## 2. Abstract

Covariance between grey-matter measurements can reflect structural or functional brain networks though it has also been shown to be influenced by confounding factors (e.g. age, head size, scanner), which could lead to lower mapping precision (increased size of associated clusters) and create distal false positives associations in mass-univariate vertex-wise analyses. We evaluated this concern by performing state-of-the-art mass-univariate analyses (general linear model, GLM) on traits simulated from real vertex-wise grey matter data (including cortical and subcortical thickness and surface area). We contrasted the results with those from linear mixed models (LMMs), which have been shown to overcome similar issues in omics association studies. We showed that when performed on a large sample (N=8,662, UK Biobank), GLMs yielded large spatial clusters of significant vertices and greatly inflated false positive rate (Family Wise Error Rate: FWER=1, cluster false discovery rate: FDR>0.6). We showed that LMMs resulted in more parsimonious results: smaller clusters and reduced false positive rate (yet FWER>5% after Bonferroni correction) but at a cost of increased computation. In practice, the parsimony of LMMs results from controlling for the joint effect of all vertices, which prevents local and distal redundant associations from reaching significance. Next, we performed mass-univariate association analyses on five real UKB traits (age, sex, BMI, fluid intelligence and smoking status) and LMM yielded fewer and more localised associations. We identified 19 significant clusters displaying small associations with age, sex and BMI, which suggest a complex architecture of at least dozens of associated areas with those phenotypes.

## 4. Introduction

Brain MRI scans can generate hundreds of thousands of vertex/voxel-wise measurements per individual, which can be linked to other measured traits/diseases using mass univariate vertex/voxel-wise association analyses. Results of association analyses (and subsequent follow-up analyses) can shed light on the brain networks or cell composition relevant for the trait/disease and may be leveraged for brain-feature based phenotype prediction. However, brain measurements may exhibit a pattern of correlation, owing to factors (e.g. head size, MRI scanner/artefact (Chen et al., 2020) or demographics (Montembeault et al., 2012)) which can generate confounded brain-trait associations. Induced local correlations with a true brain-biomarker can generate a smear of association (i.e. a cluster of associated vertices) which may limit the precise localisation of the directly associated regions. On the other hand, long-range vertex correlations caused or inflated by factors irrelevant to the trait of interest, may be more prejudicial, as they can yield distal false positives (**Figure 1**).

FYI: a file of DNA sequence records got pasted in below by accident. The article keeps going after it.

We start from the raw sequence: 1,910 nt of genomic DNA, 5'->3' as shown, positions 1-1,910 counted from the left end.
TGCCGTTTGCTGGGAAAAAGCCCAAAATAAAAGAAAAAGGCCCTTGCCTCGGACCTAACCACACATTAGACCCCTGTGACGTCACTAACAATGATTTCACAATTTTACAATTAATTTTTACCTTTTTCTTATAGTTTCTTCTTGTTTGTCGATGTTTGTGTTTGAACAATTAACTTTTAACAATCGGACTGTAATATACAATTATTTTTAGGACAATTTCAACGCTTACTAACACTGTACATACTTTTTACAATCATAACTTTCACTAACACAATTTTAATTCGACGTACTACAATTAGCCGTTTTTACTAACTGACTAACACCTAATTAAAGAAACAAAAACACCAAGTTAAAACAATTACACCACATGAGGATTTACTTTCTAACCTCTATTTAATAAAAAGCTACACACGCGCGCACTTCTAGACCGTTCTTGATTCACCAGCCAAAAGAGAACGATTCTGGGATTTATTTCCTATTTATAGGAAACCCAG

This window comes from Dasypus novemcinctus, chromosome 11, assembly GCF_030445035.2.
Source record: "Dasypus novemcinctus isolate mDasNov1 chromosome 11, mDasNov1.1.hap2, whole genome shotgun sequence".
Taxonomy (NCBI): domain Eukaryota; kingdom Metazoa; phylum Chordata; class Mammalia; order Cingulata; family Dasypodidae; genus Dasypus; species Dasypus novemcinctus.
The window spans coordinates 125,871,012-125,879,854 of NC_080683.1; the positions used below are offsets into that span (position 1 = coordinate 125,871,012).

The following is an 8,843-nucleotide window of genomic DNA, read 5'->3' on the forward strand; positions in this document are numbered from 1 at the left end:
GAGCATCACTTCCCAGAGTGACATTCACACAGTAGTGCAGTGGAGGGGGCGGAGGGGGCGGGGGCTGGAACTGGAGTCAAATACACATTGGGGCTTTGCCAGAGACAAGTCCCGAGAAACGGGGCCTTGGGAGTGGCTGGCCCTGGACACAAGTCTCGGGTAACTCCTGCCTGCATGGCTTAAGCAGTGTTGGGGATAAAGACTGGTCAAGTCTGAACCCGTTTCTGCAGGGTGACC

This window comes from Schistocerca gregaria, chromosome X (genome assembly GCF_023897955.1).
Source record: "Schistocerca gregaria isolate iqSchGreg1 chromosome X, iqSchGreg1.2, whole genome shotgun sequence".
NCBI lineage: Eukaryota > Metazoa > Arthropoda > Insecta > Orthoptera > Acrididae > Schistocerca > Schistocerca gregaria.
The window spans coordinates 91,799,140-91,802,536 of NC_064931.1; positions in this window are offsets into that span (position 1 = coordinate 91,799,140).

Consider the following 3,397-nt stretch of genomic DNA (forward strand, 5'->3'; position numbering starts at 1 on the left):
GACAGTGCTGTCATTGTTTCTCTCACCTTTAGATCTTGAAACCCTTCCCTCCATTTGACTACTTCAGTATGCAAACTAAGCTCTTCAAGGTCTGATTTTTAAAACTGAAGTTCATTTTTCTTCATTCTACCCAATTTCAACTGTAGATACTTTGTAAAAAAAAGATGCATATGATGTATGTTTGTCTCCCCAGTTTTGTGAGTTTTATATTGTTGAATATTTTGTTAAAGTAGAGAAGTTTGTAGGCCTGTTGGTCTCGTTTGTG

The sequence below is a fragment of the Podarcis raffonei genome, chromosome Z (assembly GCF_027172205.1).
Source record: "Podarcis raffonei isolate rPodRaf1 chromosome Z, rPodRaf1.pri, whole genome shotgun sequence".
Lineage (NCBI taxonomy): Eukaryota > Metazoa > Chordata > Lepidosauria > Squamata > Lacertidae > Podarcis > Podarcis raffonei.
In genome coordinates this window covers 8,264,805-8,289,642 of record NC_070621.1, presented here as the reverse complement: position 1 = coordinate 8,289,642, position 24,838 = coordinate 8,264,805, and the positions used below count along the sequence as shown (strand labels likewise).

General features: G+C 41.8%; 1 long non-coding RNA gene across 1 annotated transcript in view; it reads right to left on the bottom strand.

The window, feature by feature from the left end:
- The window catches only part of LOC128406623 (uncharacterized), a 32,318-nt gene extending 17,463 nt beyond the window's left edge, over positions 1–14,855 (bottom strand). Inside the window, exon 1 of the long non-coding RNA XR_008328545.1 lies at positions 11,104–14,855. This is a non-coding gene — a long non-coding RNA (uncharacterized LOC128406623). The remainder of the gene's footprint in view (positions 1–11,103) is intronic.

Two approaches can be used to limit the inflation of false positives described above. One is to control for the confounders in the association testing, although it requires knowledge and measurement of the factors influencing (or more generally associated with) the covariance between brain measurements. Note that these factors can overlap with traditional confounders of neuroimaging studies (e.g. head size, age, sex, head motion), and additional confounders are being identified as sample sizes increase (Alfaro-Almagro et al., 2020). Another correction strategy is to control for the other vertices in the association testing, in order to remove the signal that could be attributed to another brain vertex or region. The difficulty of such approach is that typically, the number of vertex/voxel-wise measurements (p) far exceeds the number of participants (N) in the study. The p>>N paradigm implies that the marginal joint associations with all p vertices cannot be estimated in a single general linear model (GLM).

Statistically, the challenge of mass univariate vertex-wise analyses resembles that of genome-wide association studies (GWAS) or methylation-wide associations studies (MWAS), which aim to identify genomic regions associated with a phenotype in the presence of correlated features (i.e., genetic variants or DNA methylation probes). Several studies have demonstrated that feature correlation (i.e., Linkage Disequilibrium (LD) or population structure in genetics) can result in inflated false positive rate (Cardon & Palmer, 2003; Marchini, Cardon, Phillips, & Donnelly, 2004; Zhang et al., 2019), even more so when the sample size increases (Marchini et al., 2004). This led GLMs to be replaced by linear mixed models (LMMs) (Price, Zaitlen, Reich, & Patterson, 2010; Yang, Zaitlen, Goddard, Visscher, & Price, 2014; Zhang et al., 2019) which co-varies out all features by fitting them as random effects. LMMs have been shown to better control the inflation of false positive associations arising from LD or correlation between probes and to minimise the occurrence of false positives in both GWAS and MWAS (Nabais et al., 2020; Yang et al., 2014; Zhang et al., 2019).